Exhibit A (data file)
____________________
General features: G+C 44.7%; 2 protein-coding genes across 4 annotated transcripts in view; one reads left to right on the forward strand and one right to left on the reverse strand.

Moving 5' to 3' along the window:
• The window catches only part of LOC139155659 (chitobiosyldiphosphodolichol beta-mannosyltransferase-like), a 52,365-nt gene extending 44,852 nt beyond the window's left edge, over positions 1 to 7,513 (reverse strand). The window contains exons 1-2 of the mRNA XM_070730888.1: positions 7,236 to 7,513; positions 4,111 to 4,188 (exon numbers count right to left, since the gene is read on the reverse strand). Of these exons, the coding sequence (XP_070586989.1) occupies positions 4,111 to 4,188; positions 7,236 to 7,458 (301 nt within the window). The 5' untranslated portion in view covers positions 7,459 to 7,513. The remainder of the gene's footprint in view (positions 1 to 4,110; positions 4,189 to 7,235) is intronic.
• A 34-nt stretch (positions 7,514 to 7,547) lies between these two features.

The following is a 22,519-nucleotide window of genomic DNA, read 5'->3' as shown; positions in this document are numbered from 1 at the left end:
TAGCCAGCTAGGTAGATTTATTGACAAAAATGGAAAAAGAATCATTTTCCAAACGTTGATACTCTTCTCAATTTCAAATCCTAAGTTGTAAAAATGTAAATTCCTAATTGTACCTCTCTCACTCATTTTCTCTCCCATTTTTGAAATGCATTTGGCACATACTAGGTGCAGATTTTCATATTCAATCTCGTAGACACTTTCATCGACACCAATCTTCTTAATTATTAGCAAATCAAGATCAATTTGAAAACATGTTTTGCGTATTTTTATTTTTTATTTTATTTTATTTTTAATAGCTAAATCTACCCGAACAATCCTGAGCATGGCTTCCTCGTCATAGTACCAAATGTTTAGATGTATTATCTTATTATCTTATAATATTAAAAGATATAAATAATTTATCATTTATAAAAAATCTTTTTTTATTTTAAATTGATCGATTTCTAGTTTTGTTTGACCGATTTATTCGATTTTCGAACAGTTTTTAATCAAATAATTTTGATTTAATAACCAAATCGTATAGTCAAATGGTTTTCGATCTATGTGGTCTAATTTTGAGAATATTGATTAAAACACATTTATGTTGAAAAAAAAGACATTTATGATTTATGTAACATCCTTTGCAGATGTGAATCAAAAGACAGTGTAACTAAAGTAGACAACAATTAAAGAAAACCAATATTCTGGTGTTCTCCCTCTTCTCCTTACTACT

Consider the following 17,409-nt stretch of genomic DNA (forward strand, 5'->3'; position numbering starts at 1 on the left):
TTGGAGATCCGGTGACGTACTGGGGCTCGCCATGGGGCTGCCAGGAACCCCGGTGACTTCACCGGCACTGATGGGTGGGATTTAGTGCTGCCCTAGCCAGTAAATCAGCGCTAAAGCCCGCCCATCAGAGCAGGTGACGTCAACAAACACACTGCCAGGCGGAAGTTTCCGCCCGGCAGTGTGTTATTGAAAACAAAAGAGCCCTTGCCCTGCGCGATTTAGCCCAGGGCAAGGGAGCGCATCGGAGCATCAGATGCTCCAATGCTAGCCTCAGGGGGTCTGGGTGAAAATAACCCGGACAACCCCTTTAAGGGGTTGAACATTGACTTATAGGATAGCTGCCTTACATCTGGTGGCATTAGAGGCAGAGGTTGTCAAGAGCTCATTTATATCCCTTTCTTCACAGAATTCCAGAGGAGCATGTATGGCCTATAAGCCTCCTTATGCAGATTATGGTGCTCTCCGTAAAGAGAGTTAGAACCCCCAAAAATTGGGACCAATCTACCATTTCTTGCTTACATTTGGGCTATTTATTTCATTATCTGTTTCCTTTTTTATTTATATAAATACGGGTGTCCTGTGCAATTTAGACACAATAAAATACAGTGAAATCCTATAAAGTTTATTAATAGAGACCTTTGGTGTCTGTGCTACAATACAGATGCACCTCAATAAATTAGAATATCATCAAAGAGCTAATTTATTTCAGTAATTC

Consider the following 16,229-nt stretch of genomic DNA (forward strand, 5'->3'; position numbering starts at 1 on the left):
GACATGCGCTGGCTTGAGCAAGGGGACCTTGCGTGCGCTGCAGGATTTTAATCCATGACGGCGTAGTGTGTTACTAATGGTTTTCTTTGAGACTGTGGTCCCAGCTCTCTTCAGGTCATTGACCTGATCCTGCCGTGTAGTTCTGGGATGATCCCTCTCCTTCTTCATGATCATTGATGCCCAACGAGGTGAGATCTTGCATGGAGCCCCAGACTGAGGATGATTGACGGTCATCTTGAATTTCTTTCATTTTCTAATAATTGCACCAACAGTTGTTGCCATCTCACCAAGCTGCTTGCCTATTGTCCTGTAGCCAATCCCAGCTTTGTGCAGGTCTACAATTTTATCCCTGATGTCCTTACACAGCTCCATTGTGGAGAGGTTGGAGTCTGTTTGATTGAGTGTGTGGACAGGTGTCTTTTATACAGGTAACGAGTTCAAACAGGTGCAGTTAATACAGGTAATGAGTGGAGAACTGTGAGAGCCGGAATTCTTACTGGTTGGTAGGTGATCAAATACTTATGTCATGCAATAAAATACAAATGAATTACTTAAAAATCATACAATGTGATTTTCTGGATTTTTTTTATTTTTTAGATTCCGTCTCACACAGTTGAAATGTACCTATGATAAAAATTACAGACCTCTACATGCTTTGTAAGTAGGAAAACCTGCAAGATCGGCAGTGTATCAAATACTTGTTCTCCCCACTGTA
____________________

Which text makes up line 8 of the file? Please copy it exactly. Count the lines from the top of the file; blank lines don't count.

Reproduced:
TTGGAGATCCGGTGACGTACTGGGGCTCGCCATGGGGCTGCCAGGAACCCCGGTGACTTCACCGGCACTGATGGGTGGGATTTAGTGCTGCCCTAGCCAGTAAATCAGCGCTAAAGCCCGCCCATCAGAGCAGGTGACGTCAACAAACACACTGCCAGGCGGAAGTTTCCGCCCGGCAGTGTGTTATTGAAAACAAAAGAGCCCTTGCCCTGCGCGATTTAGCCCAGGGCAAGGGAGCGCATCGGAGCATCAGATGCTCCAATGCTAGCCTCAGGGGGTCTGGGTGAAAATAACCCGGACAACCCCTTTAAGGGGTTGAACATTGACTTATAGGATAGCTGCCTTACATCTGGTGGCATTAGAGGCAGAGGTTGTCAAGAGCTCATTTATATCCCTTTCTTCACAGAATTCCAGAGGAGCATGTATGGCCTATAAGCCTCCTTATGCAGATTATGGTGCTCTCCGTAAAGAGAGTTAGAACCCCCAAAAATTGGGACCAATCTACCATTTCTTGCTTACATTTGGGCTATTTATTTCATTATCTGTTTCCTTTTTTATTTATATAAATACGGGTGTCCTGTGCAATTTAGACACAATAAAATACAGTGAAATCCTATAAAGTTTATTAATAGAGACCTTTGGTGTCTGTGCTACAATACAGATGCACCTCAATAAATTAGAATATCATCAAAGAGCTAATTTATTTCAGTAATTC